There are three ways to calculate the remaining options, so let’s look at a more likely scenario: the possibility of getting 7 correct answers on the test. This result could be achieved if Brian missed the first question and got the next 7 right, or missed the last question after getting the first 7 right, or any other such breakdown. Logically, you can deduce that there are 8 different spots where the error could be, and the remaining 7 spots are all correct. Thus if each combination of answers has a 1/28 possibility of occurring, we should end up with 8/28 or 23/28 (cancelling to) 20/25 or 1/32. We can also use the combination formula for selecting 7 elements out of 8 where the order doesn’t matter. The formula would be n!/k!(n-k)!, where n is the total (8) and k is the number of choices (7). This would yield 8!/1!*7!, which simplifies to 8. This means there are 8 possible choices to select 7 correct answers. The final step is to divide by the total number of possibilities, which still stands at 28. The last option is to determine the numerator with the repeating elements formula n!/t!f!, where t and f are the number of repeating True and False answers. The result will still be 8!/1!7!, so 8 possibilities out of the same 256 options.

Using the same strategies on 6 correct answers and 2 false answers, we can get 8!/2!6!, which is 8*7/2 or 28 possibilities. The denominator won’t change for any of these, so the probability of getting exactly 6 correct answers is 28/256 (a little less than 11%). While I’m on the subject, I’ll simply draw attention to the fact that picking two correct answers and six incorrect answers on a binary test such as this one will yield the same results as picking two incorrect answers and six correct answers. The nature of the exercise (and the formulas) makes it so symmetry is guaranteed. This may be helpful at some point on the GMAT or in life, so try to ensure you can shortcut some calculations in this manner.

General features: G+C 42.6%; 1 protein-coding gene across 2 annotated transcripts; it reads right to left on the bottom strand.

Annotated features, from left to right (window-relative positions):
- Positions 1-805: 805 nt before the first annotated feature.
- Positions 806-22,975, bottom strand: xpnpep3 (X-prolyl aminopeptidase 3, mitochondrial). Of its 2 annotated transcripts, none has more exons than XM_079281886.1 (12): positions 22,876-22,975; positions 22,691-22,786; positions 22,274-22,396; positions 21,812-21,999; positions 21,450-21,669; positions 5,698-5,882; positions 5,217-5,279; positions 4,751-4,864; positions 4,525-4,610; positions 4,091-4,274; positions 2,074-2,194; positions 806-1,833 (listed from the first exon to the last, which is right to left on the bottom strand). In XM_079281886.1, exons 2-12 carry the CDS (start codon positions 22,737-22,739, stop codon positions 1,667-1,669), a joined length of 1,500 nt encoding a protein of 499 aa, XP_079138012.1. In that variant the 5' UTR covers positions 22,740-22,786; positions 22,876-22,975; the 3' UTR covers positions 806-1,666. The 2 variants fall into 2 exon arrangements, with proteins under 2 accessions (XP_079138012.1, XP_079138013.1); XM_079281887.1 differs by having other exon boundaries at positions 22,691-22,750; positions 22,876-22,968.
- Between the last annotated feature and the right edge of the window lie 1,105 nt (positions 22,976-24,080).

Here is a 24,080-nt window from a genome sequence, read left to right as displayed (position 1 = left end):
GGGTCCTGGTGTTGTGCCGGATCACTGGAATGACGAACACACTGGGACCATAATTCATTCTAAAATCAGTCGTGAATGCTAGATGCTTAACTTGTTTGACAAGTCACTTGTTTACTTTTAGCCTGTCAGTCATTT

Putting together our three results, the chances of passing this exam are 1/256 + 8/256 + 28/256. This sum gives exactly answer choice B: 37/256. Although it seems unlikely that going into an exam with absolutely no preparation could yield a 15% chance of passing, those are the rules stipulated on this question. The entire GMAT exam has fixed rules, so it’s important to know how to approach each question on the exam. Moreover, it’s also important to understand the adjunct rules on particular questions in order to correctly solve the problem. As Jigsaw would rhetorically ask in any Saw movie: “Would you like to play a game?”

Plan on taking the GMAT soon? We have GMAT prep courses starting all the time. And, be sure to find us on Facebook and Google+, and follow us on Twitter!

*Ron Awad is a GMAT instructor for Veritas Prep based in Montreal, bringing you weekly advice for success on your exam. After graduating from McGill and receiving his MBA from Concordia, Ron started teaching GMAT prep and his Veritas Prep students have given him rave reviews ever since.*

I replied to the student by discussing the *Process Pyramid for Sentence Correction.* Here is what the pyramid looks like.

Brevity

Clarity Specificity

Logic Grammar

**Logic and Grammar Come First**

You can see that the bottom level – the foundation of sentence correction – is logic and grammar, (including proper comparisons and parallelism). This is where your analysis should begin. If the answer choice has a flaw in grammar, such as subject-verb agreement or an error in logic, such as an illogical modifier then that answer choice should be eliminated.